The smartest tip for handling a difficult sharemarket is to hold your nerve, have faith in a quality portfolio and don’t panic whenever prices dip. MICHAEL LAURENCE reports.
By Michael Laurence
The recent sharp falls in share prices followed by an upturn have understandably left some investors a little stunned. But now is the time to remember some fundamentals about the markets and investor behaviour.
So take a dose of reality with these top eight facts:
FACT 1. Shares are volatile by nature
Fluctuations in share prices of a little over 1% a day are regarded as the long-term norm for developed sharemarkets. This is a reality that anyone in the market should expect. If you have a problem with volatility, don’t invest in shares.
A long-time student of sharemarket and investor behaviour, the executive chairman of IPAC Securities, Arun Abey, told SmartCompany: “The last three years have been unusual with quite low volatility, and any volatility has been mostly on the way up. In any case, when the sharemarket is going up investors usually don’t think this is volatility.”
FACT 2. Shares will become increasingly volatile
Abey attributes the rising volatility to shares having become more fully priced following the sharp rise in the market since March 2003, and to increasing debt levels. A highly indebted community is much more sensitive in their spending habits to, say, a rise in interest rates, and in turn this is reflected in the prices of stocks exposed to their spending habits.
And highly geared investors, including the increasingly influential hedge funds, are particularly sensitive to any economic and corporate surprises.
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FACT 3. Holding your nerve is the best strategy in a choppy market
The courage to hold your nerve and not panic when the market begins to experience sharp downturns should largely come down to having carefully done your homework before buying any of your shares, Abey says. “If you have done your research and know the companies in your portfolio inside out, you should have confidence in their resilience, in their management and in their earnings.
“If you have bought quality and have a diversified portfolio, holding your nerve is easy,” Abey says. “You will be able to go to bed early and get a good night’s sleep.” But he adds a caveat: “If you have junk stocks in your portfolio, maybe you should cut your losses on those stocks [if prices are falling].”
FACT 4. Long-term asset allocations don’t require significant short-term adjustments
A portfolio of quality investments that is carefully diversified for the long term between the various asset classes (shares, property, bonds and cash) doesn’t need rearranging because of short-term volatility in the sharemarket, Abey says. “If your personal needs haven’t changed, there is no reason your asset allocation should change.”
FACT 5. Rebalancing of long-term asset allocations is a fundamental of sound investment practice
A determination to hold to your long-term asset allocation when the market begins to jump around doesn’t mean you should not regularly rebalance your long-term portfolio as a matter of course. Part of the discipline of having a long-term asset allocation is to rebalance it when required.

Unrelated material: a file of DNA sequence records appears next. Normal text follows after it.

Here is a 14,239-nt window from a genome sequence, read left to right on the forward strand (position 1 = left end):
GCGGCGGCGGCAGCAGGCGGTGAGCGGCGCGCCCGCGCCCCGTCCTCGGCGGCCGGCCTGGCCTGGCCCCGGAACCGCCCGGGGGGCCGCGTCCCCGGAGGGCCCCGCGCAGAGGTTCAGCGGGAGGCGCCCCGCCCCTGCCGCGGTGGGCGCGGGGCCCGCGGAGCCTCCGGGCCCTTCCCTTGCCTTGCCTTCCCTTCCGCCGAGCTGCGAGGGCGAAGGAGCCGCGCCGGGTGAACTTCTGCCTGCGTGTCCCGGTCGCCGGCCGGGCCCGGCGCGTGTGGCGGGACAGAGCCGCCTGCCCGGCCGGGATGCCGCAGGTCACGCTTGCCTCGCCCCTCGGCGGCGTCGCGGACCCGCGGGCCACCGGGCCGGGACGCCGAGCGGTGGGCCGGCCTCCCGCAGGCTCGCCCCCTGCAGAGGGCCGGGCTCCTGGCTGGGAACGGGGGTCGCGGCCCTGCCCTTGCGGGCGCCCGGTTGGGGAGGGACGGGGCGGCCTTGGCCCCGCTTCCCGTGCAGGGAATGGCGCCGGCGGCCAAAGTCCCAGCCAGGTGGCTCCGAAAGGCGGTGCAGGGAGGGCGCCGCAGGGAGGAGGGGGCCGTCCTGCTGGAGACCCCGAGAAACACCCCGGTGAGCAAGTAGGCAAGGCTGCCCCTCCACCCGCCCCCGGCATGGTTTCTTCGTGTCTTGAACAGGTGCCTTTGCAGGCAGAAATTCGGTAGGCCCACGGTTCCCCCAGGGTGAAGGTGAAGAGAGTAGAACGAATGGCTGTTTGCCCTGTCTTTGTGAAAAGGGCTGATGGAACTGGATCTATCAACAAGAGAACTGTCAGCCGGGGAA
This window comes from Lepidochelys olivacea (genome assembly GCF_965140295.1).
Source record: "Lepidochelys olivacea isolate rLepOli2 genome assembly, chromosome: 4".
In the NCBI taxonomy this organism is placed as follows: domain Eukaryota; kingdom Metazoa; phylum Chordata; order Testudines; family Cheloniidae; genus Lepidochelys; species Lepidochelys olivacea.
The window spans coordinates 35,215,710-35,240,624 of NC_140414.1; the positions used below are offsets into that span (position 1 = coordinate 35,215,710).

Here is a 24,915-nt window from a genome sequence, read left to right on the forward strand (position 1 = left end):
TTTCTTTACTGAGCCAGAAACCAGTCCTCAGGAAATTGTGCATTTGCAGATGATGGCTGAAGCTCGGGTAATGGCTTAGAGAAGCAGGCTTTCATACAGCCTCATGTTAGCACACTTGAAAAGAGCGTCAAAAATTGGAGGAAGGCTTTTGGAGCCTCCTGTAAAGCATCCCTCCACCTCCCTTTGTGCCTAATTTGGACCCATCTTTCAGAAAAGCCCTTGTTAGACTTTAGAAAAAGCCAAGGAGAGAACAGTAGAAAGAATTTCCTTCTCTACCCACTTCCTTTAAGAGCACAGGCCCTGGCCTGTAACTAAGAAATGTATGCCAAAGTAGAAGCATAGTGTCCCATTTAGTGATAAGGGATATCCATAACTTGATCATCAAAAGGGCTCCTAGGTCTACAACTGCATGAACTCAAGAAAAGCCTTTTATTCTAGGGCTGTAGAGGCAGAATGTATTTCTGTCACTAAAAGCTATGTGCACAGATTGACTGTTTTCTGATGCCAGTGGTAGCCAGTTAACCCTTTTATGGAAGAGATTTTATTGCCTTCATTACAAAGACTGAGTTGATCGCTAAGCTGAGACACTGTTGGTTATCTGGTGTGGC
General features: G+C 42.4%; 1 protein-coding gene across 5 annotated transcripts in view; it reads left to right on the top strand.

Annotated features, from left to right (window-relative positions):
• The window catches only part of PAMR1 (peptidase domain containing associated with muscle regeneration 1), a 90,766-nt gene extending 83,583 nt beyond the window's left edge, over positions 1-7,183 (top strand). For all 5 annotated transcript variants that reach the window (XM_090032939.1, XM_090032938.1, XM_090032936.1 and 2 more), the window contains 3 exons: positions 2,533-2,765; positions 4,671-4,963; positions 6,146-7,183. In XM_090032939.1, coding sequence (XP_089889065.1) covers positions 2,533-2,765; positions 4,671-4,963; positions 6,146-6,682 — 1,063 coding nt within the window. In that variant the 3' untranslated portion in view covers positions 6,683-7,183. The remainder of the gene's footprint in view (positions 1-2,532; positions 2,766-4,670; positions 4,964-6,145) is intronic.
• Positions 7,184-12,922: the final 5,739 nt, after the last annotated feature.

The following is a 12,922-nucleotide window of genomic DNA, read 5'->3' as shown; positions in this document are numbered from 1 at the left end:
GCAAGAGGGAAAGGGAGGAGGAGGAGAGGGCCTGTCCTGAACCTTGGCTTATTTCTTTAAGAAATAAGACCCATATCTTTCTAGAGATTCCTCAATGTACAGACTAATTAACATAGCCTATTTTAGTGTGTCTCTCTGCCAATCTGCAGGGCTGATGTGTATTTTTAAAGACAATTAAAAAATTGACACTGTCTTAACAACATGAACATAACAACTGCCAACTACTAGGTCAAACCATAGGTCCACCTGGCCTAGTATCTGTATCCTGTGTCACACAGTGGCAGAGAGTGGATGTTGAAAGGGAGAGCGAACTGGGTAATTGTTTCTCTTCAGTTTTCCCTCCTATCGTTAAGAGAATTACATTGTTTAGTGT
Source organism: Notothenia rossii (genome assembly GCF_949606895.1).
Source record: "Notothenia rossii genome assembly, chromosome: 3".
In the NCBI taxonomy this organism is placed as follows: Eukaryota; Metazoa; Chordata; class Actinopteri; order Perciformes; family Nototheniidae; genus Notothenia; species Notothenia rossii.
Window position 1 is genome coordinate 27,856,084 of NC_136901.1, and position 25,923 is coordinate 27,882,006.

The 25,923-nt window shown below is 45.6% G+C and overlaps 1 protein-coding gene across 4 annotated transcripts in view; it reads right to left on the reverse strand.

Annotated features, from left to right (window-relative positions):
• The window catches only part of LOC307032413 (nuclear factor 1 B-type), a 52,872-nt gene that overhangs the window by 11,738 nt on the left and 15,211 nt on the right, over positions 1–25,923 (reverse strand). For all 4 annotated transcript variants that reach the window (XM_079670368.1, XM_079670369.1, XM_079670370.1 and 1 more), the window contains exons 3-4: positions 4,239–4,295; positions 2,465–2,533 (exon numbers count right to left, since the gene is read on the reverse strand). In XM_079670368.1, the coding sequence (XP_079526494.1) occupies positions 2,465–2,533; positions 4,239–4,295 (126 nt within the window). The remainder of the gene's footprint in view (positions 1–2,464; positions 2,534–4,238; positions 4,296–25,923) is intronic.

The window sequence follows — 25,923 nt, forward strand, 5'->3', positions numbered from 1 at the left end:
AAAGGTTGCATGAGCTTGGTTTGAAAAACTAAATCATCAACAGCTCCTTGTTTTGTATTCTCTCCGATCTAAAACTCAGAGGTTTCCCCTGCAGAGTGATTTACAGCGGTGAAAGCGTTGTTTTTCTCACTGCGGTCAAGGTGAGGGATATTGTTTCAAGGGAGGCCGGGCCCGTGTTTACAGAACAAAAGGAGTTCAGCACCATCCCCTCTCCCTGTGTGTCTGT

Rebalancing means that if the long-term asset allocation of your total investment portfolio includes an exposure to shares of, say, 50%, it should be rebalanced if that exposure falls to, say, 45% or rises to 55%, Abey says. But rebalancing is only necessary when there are significant changes in your long-term asset allocation, not just 1% or 2% – the transaction costs would be too high, particularly considering that movements are expected in the day-to-day life of the market.
The process of rebalancing not only has the benefit of ensuring your portfolio remains an accurate reflection of your personal requirements, including your expectation for returns and tolerance to risk, but also has another great attribute: you will be buying to return to your long-term asset allocation when share prices are low and selling when prices are high.
Put another way: you will be buying when the headlines look terrible, and selling when the headlines are dominated by good news stories.
FACT 6. Shares are not currently over-priced
Strong corporate profit growth means that the widely expected share prices for 12 months ahead – when measured against earnings (the price-to-earnings ratio) – will not be far above the bear market lows of 2003, points out Shane Oliver, head of investment strategy for AMP Capital Investors.
FACT 7. Company profits should remain strong
“Global growth will slow enough to take pressure off interest rates, but not so much to crunch corporate profits,” Shane Oliver says.
FACT 8. Self-managed funds are, on average, well placed to handle volatile markets, including big corrections
Statistics released by the tax office recently show that self-managed funds are generally well diversified between asset classes. Self-managed funds are, of course, a preferred investment vehicle for SME owners.
The favoured investments of self-managed funds, according to these tax office figures, are Australian shares (54.4% of their portfolios on average), cash and fixed interest (23.1%) and property (11.7%). Less than 1% of their portfolios are in overseas investments. See the tax office report here.
Graeme Colley, technical manager for DIY fund administrator Super Concepts, says self-managed funds are generally well positioned to handle volatile markets because of their diversified portfolios. Clients of Super Concepts typically have more balanced portfolios that the averages in the tax office figures.
“Our clients have, on average, portfolios that have relatively equal holdings in shares, property, bonds and cash,” Colley says. “And our clients have higher overseas holdings than the ATO averages.”